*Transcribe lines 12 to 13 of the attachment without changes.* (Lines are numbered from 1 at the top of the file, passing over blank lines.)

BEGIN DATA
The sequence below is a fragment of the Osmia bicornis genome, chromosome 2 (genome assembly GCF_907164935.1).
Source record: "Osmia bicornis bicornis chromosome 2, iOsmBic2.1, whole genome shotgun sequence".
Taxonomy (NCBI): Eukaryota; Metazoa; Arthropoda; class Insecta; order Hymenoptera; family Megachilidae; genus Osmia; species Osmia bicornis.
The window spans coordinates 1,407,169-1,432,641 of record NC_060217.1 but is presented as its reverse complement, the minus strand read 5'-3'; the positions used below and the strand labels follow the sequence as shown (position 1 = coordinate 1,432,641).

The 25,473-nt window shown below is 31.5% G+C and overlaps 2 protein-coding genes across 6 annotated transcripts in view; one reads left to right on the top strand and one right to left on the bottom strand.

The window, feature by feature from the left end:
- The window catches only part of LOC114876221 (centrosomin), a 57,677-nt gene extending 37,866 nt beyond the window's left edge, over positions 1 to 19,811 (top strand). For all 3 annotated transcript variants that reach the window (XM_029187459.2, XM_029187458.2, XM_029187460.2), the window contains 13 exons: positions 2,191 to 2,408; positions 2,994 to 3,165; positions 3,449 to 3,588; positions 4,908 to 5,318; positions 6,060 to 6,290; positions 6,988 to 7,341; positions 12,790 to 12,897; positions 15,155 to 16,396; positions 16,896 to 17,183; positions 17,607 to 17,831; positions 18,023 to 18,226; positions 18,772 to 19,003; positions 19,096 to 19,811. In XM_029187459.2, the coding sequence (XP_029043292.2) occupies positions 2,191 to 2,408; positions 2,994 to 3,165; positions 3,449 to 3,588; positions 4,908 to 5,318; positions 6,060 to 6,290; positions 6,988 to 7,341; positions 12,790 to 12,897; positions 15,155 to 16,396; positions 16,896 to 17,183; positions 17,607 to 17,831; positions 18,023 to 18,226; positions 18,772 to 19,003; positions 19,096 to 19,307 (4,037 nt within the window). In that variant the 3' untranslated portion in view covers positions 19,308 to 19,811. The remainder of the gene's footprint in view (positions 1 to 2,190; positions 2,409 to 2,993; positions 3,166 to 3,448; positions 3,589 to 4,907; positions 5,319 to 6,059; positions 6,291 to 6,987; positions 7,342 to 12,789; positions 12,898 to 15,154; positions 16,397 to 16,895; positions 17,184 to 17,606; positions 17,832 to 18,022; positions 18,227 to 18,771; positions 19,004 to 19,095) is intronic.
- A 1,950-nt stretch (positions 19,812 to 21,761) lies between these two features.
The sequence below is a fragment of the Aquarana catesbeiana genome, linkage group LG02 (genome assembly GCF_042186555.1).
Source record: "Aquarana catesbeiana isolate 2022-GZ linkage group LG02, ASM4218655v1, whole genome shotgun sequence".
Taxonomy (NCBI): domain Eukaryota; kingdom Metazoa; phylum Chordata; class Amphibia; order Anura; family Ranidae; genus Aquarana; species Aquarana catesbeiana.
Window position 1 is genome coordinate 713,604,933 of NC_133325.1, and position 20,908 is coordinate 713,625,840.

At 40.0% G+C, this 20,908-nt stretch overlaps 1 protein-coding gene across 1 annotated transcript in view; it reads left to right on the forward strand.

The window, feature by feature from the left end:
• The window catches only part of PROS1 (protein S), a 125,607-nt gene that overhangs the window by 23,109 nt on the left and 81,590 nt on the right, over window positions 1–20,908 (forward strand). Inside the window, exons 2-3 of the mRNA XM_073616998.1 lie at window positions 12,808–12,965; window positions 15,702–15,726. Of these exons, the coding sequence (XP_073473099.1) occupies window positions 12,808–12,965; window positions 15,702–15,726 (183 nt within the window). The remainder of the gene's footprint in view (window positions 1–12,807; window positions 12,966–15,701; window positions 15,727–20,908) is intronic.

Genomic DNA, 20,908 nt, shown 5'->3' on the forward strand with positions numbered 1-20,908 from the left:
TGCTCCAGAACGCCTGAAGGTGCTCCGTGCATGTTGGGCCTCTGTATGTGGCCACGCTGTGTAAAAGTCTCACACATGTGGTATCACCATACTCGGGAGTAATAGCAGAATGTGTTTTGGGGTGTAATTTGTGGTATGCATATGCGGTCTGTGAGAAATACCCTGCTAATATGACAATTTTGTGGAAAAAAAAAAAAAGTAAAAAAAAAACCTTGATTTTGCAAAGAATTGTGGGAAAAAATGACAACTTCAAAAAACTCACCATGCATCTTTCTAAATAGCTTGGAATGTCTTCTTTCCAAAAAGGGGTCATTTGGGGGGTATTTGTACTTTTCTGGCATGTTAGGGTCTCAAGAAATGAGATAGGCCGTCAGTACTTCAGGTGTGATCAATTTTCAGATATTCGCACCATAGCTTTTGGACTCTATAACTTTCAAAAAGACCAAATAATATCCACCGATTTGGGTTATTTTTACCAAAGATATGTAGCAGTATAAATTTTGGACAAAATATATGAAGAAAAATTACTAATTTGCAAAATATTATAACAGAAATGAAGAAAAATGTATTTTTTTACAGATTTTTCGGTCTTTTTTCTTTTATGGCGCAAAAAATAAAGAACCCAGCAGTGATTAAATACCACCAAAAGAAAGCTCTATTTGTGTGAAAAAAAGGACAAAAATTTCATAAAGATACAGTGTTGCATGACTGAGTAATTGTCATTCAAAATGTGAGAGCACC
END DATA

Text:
Window position 1 is genome coordinate 713,604,933 of NC_133325.1, and position 20,908 is coordinate 713,625,840.

At 40.0% G+C, this 20,908-nt stretch overlaps 1 protein-coding gene across 1 annotated transcript in view; it reads left to right on the forward strand.